Catching Up with….THE SWEET SCIENCE OF BRUISING’s Producer ASHLEY COOK of TROUPE

Photo: Mitzi de Margary

THE SWEET SCIENCE OF BRUISING is one of the must-see shows of 2019, currently playing at the wonderfully atmospheric Wilton’s Music Hall until June 29th, produced by Ashley Cook for Troupe theatre company.

I first came across Troupe in 2013 when their first production, a spirited and sensitive revival of R C Sherriff’s THE WHITE CARNATION played with great success at the Finborough Theatre, later transferring to Jermyn Street Theatre. Ashley contacted me then to discuss investment, and we have continued our conversation – on and off – ever since. Troupe’s work mixes well-chosen revivals -such as the centenary year revival of DEAR BRUTUS by J M Barrie, a full-blooded award-winning revival of THE CARDINAL by James Shirley, Rodney Ackland’s AFTER OCTOBER and Robert Bolt’s FLOWERING CHERRY – with brave new writing like the award-nominated, coruscating RASHEEDA SPEAKING with the great Tanya Moodie, and their current show, Joy Wilkinson’s THE SWEET SCIENCE OF BRUISING, back after a sell out season last Autumn. Multi award-nominated, Troupe’s work is always worth seeing; I have been lucky enough to have seen all of their shows except one.

Ashley Cook (pictured below) is the resourceful and engaging founder/producer of Troupe, and I wanted to talk to him about the return of SWEET SCIENCE…. and how it all started.

Ashley Cook. Photo: Mitzi de Margary

Ashley, thanks for chatting with me. How did you first come to set up Troupe?

I started producing as a way of occupying my time during the day when I was in a long running show in the West End as an actor. The first thing I produced got a good response and I enjoyed the process so I decided to formalise things, formed a company (Troupe) and started putting on shows at the Finborough Theatre in Earls Court.

Photo: Mitzi de Margary

How did SWEET SCIENCE first come to your attention?

I put out a big call to literary agents in 2014, looking for new plays to produce and Joy’s agent sent me her play. It took four years, a bit of reworking of the script, and for me to get to the right place financially to produce it. Finally it opened at Southwark Playhouse in 2018, which ended up being the perfect time for it, coming as it did in a year that saw so much brilliant female-led theatre.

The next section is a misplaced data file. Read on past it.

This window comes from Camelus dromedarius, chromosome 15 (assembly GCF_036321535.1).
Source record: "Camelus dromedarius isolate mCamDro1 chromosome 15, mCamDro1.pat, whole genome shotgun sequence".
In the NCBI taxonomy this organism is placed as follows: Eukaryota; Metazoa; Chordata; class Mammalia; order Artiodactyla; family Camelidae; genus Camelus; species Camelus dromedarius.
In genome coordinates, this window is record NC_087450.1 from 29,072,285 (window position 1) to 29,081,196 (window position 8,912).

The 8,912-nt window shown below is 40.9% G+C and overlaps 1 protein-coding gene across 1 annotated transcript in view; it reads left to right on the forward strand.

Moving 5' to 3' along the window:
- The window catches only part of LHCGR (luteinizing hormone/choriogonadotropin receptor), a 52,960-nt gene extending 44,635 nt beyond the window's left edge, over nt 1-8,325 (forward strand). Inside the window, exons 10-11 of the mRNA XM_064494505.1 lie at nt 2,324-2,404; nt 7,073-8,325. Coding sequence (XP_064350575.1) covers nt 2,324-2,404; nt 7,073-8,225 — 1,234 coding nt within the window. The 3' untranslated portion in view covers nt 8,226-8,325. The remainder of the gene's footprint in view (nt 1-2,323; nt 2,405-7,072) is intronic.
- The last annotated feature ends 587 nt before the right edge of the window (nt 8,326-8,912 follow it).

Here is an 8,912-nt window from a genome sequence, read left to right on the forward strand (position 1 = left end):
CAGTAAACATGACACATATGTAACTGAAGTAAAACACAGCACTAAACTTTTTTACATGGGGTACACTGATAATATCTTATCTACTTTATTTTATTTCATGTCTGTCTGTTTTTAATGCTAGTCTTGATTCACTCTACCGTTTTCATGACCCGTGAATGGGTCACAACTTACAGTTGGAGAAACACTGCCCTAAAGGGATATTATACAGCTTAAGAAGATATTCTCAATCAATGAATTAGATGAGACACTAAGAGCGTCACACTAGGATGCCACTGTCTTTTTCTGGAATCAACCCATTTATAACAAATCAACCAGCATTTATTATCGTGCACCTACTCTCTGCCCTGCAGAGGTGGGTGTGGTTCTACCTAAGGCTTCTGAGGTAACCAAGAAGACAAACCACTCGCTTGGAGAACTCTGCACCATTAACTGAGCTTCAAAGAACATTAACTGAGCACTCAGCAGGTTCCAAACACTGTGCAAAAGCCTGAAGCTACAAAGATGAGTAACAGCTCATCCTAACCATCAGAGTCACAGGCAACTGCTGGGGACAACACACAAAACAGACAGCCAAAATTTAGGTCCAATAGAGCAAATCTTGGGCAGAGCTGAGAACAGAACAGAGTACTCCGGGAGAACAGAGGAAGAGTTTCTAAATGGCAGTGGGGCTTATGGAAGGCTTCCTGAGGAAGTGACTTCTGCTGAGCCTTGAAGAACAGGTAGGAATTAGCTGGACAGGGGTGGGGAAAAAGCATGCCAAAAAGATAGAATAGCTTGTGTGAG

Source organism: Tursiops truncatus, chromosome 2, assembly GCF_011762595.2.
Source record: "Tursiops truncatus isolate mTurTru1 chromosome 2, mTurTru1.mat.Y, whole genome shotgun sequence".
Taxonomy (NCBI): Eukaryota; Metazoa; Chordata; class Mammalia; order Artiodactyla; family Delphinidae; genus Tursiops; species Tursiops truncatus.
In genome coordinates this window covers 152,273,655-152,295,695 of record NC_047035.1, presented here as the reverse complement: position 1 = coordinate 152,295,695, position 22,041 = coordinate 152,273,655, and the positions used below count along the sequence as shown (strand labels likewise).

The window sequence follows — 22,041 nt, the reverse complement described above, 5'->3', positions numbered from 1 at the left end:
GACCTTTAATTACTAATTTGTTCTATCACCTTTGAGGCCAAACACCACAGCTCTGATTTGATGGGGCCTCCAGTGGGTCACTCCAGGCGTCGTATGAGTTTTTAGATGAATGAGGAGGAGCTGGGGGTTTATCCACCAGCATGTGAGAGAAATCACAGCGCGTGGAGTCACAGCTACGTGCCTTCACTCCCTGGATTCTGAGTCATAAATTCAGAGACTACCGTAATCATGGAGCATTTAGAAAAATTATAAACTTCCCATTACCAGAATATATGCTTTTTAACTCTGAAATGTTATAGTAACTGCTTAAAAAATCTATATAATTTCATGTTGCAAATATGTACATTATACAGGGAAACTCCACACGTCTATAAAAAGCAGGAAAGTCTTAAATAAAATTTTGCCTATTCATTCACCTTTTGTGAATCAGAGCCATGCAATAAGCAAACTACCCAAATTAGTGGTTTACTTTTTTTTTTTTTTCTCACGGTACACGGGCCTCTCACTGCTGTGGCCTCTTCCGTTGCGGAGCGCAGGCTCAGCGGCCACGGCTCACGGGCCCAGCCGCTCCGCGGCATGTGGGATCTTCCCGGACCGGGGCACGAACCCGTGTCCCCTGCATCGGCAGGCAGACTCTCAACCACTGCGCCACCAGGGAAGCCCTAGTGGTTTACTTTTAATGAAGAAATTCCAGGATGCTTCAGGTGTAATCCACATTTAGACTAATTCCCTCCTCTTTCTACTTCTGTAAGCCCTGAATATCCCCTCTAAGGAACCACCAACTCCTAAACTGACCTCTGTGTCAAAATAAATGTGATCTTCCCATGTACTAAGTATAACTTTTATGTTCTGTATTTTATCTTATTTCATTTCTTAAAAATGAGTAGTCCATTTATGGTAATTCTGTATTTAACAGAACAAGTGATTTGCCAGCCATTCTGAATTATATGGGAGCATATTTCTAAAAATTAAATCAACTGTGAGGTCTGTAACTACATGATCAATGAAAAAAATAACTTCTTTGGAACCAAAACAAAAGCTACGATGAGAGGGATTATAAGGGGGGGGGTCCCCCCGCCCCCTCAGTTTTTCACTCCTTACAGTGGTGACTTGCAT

Photo: Mitzi de Margary

“The play…and Wilton’s…the perfect match”

What was it that caught your eye and spurred you to produce it?

I just loved Joy’s idea – Victorian female boxers fighting for their freedom – her beautiful story gripped me from the first page. I just knew audiences would want to see it. 

The Southwark Playhouse season of SWEET SCIENCE last year was very successful, selling out a month’s run in the 100-seat studio, and garnering you a useful crop of five- and four- star reviews. Troupe has transferred shows before, but moving to a 350-seater outside of the traditional theatre quarter was quite a leap. What were your key considerations in making that move?

Budget. Budget. Budget. I knew that in a larger space Joy’s epic play could really breathe and spread its wings and had the potential to really make an impact on audiences in an original Victorian music hall, but obviously it all came down to finance. So I had to do a lot of budgeting, juggling figures and working out how much funding and investment was possible. For the first time, Troupe also began working with a marketing agency (the fantastic EMG) as I knew I couldn’t rely on my own knowledge and experience of theatre marketing for the next stage of the play’s life. We had to bring in the professionals! But I had an instinct that people would want to see the show at Wilton’s and that our good reviews from the Southwark Playhouse production and the word-of-mouth that was following the show would carry us through. It’s an ‘event’ show and Wilton’s is a ‘destination’ theatre so I sensed it was the right move to make.

” it’s been lovely hearing how vocal and passionate audiences get about the play….”

Photo: Mitzi de Margary

How did Wilton’s emerge as a potential venue for the second season?